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Open13.What is Bahia’s climate like?
It is hard to imagine a better year round temperature than that of Bahia, it is a genuine tropical climate. Although the summer months are slightly hotter, sometimes up to 32°C, temperatures in Bahia are rarely far from 27°C, with a few degree variance either way.

The rainy season is generally between June and August, but even then temperatures are good and frequently there are days with blue skies and glorious sun; a tropical downpour is more likely than sustained rain, although usually there are a few weeks each year where there can be sustained rain.

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Open14.Does Bahia suffer from any natural disasters?
Bahia is free of natural disasters. There are no hurricanes, volcanoes, tsunamis or earthquakes.

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Open15.How do I get permanent residence in Brazil?
There are various ways to get a residence permit in Brazil: as an investor, by marrying a Brazilian, upon retirement or based upon work.

As an investor:
  • Establishment of a company and the subsequent demonstration of a business that fulfils local requirements.  This includes investing a minimum amount of funds, registered officially through the central bank.
  • Buying a home does not classify, however the difference between a nice house and a guesthouse can be hard to differentiate legally.
Based on a fixed retirement income:
  • If a foreigner is over 50 and can prove a permanent, monthly income (such as a pension – there is a minimum threshold), you can apply for a permanent visa as a retiree.

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Open16.Are there any environmental restrictions on development in Bahia?
Fortunately for tourists and property owners alike, Bahia has been very stringent on environmental regulations and has specific ecological zoning restrictions governing development.

Some areas are protected as APA’s (Area de Proteção Ambiental). These are environmentally protected areas and are meant to preserve rare ecosystems and fauna or flora threatened by extinction.

APA’s include many rules about land use, lot sizes, ground occupation, paving etc.  APA’s are often controlled by the federal and state agencies like IBAMA, which is the environment protection agency.

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Open17.What is CRECI? Why is this important?
Brazilian estate agents are regulated by a governing body called CRECI – Conselho Regional de Corretores de Imóveis.

Each qualified estate agent or business is licensed with CRECI and is assigned a unique number that is lodged at the Companies House.  Many local and international agents do not have this, and therefore operate without regulation and restrictions.  IBBI – and all of our agents – are fully CRECI registered meaning you are not putting yourself at rick by dealing with unlicensed agents.

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Open18.Is the property market safe and legally secure?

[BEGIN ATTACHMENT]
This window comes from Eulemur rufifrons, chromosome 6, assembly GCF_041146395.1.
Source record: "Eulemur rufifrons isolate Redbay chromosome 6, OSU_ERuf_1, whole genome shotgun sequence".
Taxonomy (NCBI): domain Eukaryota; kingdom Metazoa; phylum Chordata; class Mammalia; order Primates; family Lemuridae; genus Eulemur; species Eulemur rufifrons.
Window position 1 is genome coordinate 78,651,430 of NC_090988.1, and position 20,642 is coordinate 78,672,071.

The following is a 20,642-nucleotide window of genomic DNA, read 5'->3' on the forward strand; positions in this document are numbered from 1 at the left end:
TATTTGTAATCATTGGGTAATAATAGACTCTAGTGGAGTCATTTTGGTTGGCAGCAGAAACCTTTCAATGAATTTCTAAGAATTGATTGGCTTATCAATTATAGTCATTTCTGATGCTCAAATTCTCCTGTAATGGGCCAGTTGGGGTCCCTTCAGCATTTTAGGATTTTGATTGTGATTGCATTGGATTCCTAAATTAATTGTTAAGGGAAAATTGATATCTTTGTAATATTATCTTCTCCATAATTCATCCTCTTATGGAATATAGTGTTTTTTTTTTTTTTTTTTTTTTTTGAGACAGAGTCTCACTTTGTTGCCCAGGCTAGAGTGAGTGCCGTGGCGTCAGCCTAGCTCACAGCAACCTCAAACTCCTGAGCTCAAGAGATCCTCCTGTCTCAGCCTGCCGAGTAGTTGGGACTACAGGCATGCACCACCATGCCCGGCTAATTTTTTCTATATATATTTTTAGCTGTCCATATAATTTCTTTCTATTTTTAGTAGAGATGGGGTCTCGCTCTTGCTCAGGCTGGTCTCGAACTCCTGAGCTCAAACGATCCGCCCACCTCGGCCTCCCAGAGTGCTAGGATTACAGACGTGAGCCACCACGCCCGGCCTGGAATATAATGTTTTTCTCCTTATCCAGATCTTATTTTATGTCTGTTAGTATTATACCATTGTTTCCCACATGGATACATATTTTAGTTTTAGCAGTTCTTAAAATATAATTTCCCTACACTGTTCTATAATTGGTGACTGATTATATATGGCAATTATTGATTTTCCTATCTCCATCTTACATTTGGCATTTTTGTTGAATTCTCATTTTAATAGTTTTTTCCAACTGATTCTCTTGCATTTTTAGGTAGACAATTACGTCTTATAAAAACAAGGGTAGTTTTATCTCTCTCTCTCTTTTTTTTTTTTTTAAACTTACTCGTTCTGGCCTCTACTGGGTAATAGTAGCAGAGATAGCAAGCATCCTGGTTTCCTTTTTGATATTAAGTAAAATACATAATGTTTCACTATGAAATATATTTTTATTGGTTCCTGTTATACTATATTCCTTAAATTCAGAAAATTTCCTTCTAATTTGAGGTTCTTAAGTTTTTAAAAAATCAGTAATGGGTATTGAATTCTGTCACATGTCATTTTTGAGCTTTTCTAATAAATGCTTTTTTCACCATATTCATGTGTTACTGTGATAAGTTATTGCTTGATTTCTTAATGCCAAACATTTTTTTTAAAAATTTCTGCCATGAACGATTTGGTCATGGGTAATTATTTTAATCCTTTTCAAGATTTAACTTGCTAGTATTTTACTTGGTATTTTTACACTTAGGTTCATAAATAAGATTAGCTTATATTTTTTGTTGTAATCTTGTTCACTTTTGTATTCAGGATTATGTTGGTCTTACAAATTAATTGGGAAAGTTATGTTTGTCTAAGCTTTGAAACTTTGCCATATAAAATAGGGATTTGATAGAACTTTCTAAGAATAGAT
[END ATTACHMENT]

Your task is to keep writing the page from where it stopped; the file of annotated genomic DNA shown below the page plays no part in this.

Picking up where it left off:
Brazil has sophisticated and well developed property laws, similar to any Western democracy. The legal system is very robust.

Like any other property market in the world, there is always the danger of fraud and deception. However, this is a relatively small problem in Brazil thanks to a secure legal system where property rights are clearly defined.

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Open19.Is foreign investment encouraged?

Foreign investors have exactly the same investment and ownership rights as Brazilian people. Foreign investment in property, tourism and the economy in general is actively encouraged and provides a large boost to the economy.

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Open20.What is the bureaucracy like in Brazil?
Like any other emerging market, Brazil suffers from its fair share of administration and bureaucracy issues.  At Brazil Bahia Property, we will advice you from start to finish and help you get the correct legal and local representation.

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Open21.Will the property be freehold?

Property in general in Brazil is freehold, meaning you will own your property outright free of restrictions.

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Open22.Is the gap between rich and poor as great as people say? Various urban myths exist about crime in Brazil, how true are these and what is the reality?
Brazil is a country riddled with inequality, with the richest 10% of the population earning more than 50 times more than the poorest 10%. The huge gap between the rich and poor and poverty itself are issues Brazil clearly has to face up to.  Brazil is home to more millionaires than anywhere else in the world – reputedly more than a million.  

Luckily since former President Lula introduced widespread social reform including increases in the minimum wage, a rapidly expanding middle class has emerged.  Future education reform and investment backed by oil wealth offers a unique opportunity to drive forward educational standards and to further alleviate disparity.

The gap between rich and poor, along with poverty, inevitably bring a problem with crime.  However, the extent of crime in Brazil is an urban myth.  The majority of serious crime is confined to the highly populated Southern cities, mainly Rio de Janeiro and Sao Paulo, and indeed much of this is gang related rivalry, in the cities favellas or shanty towns.  Crime towards tourists is very rare. 

Salvador, like any other major city, receives its fair share of petty crime and its vast favellas mean it should be treated with respect and common sense.  Outside of Salvador, crime is not a major issue, the people of Brazil are known throughout the world to be incredibly friendly, and indeed it is rare to see violence from a Brazilian.